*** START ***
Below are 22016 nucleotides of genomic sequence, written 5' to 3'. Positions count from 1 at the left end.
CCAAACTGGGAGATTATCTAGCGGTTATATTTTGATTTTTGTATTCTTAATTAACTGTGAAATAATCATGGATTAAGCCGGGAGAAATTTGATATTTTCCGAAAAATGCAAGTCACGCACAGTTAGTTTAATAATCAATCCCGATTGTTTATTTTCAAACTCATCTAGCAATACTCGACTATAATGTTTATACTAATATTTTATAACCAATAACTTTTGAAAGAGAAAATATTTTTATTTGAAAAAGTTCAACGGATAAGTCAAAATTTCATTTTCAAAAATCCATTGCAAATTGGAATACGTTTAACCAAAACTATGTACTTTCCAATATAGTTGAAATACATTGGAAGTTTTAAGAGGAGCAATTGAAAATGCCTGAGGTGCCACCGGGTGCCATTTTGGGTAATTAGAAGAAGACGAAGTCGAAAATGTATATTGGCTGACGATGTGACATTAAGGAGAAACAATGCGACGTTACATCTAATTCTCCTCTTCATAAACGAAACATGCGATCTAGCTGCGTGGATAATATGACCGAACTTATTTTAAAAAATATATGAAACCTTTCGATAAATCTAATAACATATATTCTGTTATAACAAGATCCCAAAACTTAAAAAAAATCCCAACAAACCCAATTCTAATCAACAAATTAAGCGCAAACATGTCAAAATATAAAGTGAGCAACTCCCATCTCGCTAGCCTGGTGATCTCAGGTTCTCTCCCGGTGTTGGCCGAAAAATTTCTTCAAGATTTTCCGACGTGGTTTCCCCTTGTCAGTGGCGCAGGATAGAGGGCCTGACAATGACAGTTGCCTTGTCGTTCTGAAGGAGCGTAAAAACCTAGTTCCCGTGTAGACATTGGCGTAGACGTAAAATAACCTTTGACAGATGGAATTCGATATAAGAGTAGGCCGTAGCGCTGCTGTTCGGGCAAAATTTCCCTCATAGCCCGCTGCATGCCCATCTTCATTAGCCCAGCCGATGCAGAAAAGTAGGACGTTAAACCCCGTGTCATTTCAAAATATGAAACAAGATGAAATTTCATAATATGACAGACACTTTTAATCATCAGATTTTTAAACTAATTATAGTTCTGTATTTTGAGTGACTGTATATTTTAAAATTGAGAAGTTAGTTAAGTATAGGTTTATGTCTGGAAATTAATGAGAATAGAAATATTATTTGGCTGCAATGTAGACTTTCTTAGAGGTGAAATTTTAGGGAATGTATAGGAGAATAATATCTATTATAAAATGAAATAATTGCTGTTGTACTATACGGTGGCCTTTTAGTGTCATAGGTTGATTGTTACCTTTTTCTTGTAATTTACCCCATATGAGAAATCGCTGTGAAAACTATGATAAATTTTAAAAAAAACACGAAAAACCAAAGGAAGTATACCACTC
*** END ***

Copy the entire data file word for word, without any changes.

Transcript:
Below are 22016 nucleotides of genomic sequence, written 5' to 3'. Positions count from 1 at the left end.
CCAAACTGGGAGATTATCTAGCGGTTATATTTTGATTTTTGTATTCTTAATTAACTGTGAAATAATCATGGATTAAGCCGGGAGAAATTTGATATTTTCCGAAAAATGCAAGTCACGCACAGTTAGTTTAATAATCAATCCCGATTGTTTATTTTCAAACTCATCTAGCAATACTCGACTATAATGTTTATACTAATATTTTATAACCAATAACTTTTGAAAGAGAAAATATTTTTATTTGAAAAAGTTCAACGGATAAGTCAAAATTTCATTTTCAAAAATCCATTGCAAATTGGAATACGTTTAACCAAAACTATGTACTTTCCAATATAGTTGAAATACATTGGAAGTTTTAAGAGGAGCAATTGAAAATGCCTGAGGTGCCACCGGGTGCCATTTTGGGTAATTAGAAGAAGACGAAGTCGAAAATGTATATTGGCTGACGATGTGACATTAAGGAGAAACAATGCGACGTTACATCTAATTCTCCTCTTCATAAACGAAACATGCGATCTAGCTGCGTGGATAATATGACCGAACTTATTTTAAAAAATATATGAAACCTTTCGATAAATCTAATAACATATATTCTGTTATAACAAGATCCCAAAACTTAAAAAAAATCCCAACAAACCCAATTCTAATCAACAAATTAAGCGCAAACATGTCAAAATATAAAGTGAGCAACTCCCATCTCGCTAGCCTGGTGATCTCAGGTTCTCTCCCGGTGTTGGCCGAAAAATTTCTTCAAGATTTTCCGACGTGGTTTCCCCTTGTCAGTGGCGCAGGATAGAGGGCCTGACAATGACAGTTGCCTTGTCGTTCTGAAGGAGCGTAAAAACCTAGTTCCCGTGTAGACATTGGCGTAGACGTAAAATAACCTTTGACAGATGGAATTCGATATAAGAGTAGGCCGTAGCGCTGCTGTTCGGGCAAAATTTCCCTCATAGCCCGCTGCATGCCCATCTTCATTAGCCCAGCCGATGCAGAAAAGTAGGACGTTAAACCCCGTGTCATTTCAAAATATGAAACAAGATGAAATTTCATAATATGACAGACACTTTTAATCATCAGATTTTTAAACTAATTATAGTTCTGTATTTTGAGTGACTGTATATTTTAAAATTGAGAAGTTAGTTAAGTATAGGTTTATGTCTGGAAATTAATGAGAATAGAAATATTATTTGGCTGCAATGTAGACTTTCTTAGAGGTGAAATTTTAGGGAATGTATAGGAGAATAATATCTATTATAAAATGAAATAATTGCTGTTGTACTATACGGTGGCCTTTTAGTGTCATAGGTTGATTGTTACCTTTTTCTTGTAATTTACCCCATATGAGAAATCGCTGTGAAAACTATGATAAATTTTAAAAAAAACACGAAAAACCAAAGGAAGTATACCACTC